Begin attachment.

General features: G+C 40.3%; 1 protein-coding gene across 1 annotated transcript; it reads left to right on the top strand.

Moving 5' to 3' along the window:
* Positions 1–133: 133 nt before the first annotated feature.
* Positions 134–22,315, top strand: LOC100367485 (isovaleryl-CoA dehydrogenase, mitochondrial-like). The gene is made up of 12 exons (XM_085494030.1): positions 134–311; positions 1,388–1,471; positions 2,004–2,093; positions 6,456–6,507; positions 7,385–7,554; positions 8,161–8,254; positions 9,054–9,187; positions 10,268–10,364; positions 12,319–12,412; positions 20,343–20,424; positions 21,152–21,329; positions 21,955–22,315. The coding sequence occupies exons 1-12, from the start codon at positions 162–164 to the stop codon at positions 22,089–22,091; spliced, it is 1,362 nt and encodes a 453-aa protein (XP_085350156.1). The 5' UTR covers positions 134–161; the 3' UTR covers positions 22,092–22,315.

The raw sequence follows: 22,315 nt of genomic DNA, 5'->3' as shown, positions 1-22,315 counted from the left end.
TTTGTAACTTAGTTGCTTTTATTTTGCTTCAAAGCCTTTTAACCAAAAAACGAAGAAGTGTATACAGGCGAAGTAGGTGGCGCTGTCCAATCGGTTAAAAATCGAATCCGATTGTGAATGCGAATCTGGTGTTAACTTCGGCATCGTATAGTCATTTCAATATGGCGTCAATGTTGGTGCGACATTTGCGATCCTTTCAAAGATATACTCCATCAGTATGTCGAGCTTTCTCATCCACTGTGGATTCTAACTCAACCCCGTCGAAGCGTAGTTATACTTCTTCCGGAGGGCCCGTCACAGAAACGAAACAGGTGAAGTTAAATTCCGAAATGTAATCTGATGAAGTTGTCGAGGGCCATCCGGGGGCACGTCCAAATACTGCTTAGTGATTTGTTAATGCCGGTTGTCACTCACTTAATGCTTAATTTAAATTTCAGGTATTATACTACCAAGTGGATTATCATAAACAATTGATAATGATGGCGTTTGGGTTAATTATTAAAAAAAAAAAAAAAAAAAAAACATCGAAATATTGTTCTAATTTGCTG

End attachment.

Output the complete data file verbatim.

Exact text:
General features: G+C 40.3%; 1 protein-coding gene across 1 annotated transcript; it reads left to right on the top strand.

Moving 5' to 3' along the window:
* Positions 1–133: 133 nt before the first annotated feature.
* Positions 134–22,315, top strand: LOC100367485 (isovaleryl-CoA dehydrogenase, mitochondrial-like). The gene is made up of 12 exons (XM_085494030.1): positions 134–311; positions 1,388–1,471; positions 2,004–2,093; positions 6,456–6,507; positions 7,385–7,554; positions 8,161–8,254; positions 9,054–9,187; positions 10,268–10,364; positions 12,319–12,412; positions 20,343–20,424; positions 21,152–21,329; positions 21,955–22,315. The coding sequence occupies exons 1-12, from the start codon at positions 162–164 to the stop codon at positions 22,089–22,091; spliced, it is 1,362 nt and encodes a 453-aa protein (XP_085350156.1). The 5' UTR covers positions 134–161; the 3' UTR covers positions 22,092–22,315.

The raw sequence follows: 22,315 nt of genomic DNA, 5'->3' as shown, positions 1-22,315 counted from the left end.
TTTGTAACTTAGTTGCTTTTATTTTGCTTCAAAGCCTTTTAACCAAAAAACGAAGAAGTGTATACAGGCGAAGTAGGTGGCGCTGTCCAATCGGTTAAAAATCGAATCCGATTGTGAATGCGAATCTGGTGTTAACTTCGGCATCGTATAGTCATTTCAATATGGCGTCAATGTTGGTGCGACATTTGCGATCCTTTCAAAGATATACTCCATCAGTATGTCGAGCTTTCTCATCCACTGTGGATTCTAACTCAACCCCGTCGAAGCGTAGTTATACTTCTTCCGGAGGGCCCGTCACAGAAACGAAACAGGTGAAGTTAAATTCCGAAATGTAATCTGATGAAGTTGTCGAGGGCCATCCGGGGGCACGTCCAAATACTGCTTAGTGATTTGTTAATGCCGGTTGTCACTCACTTAATGCTTAATTTAAATTTCAGGTATTATACTACCAAGTGGATTATCATAAACAATTGATAATGATGGCGTTTGGGTTAATTATTAAAAAAAAAAAAAAAAAAAAAACATCGAAATATTGTTCTAATTTGCTG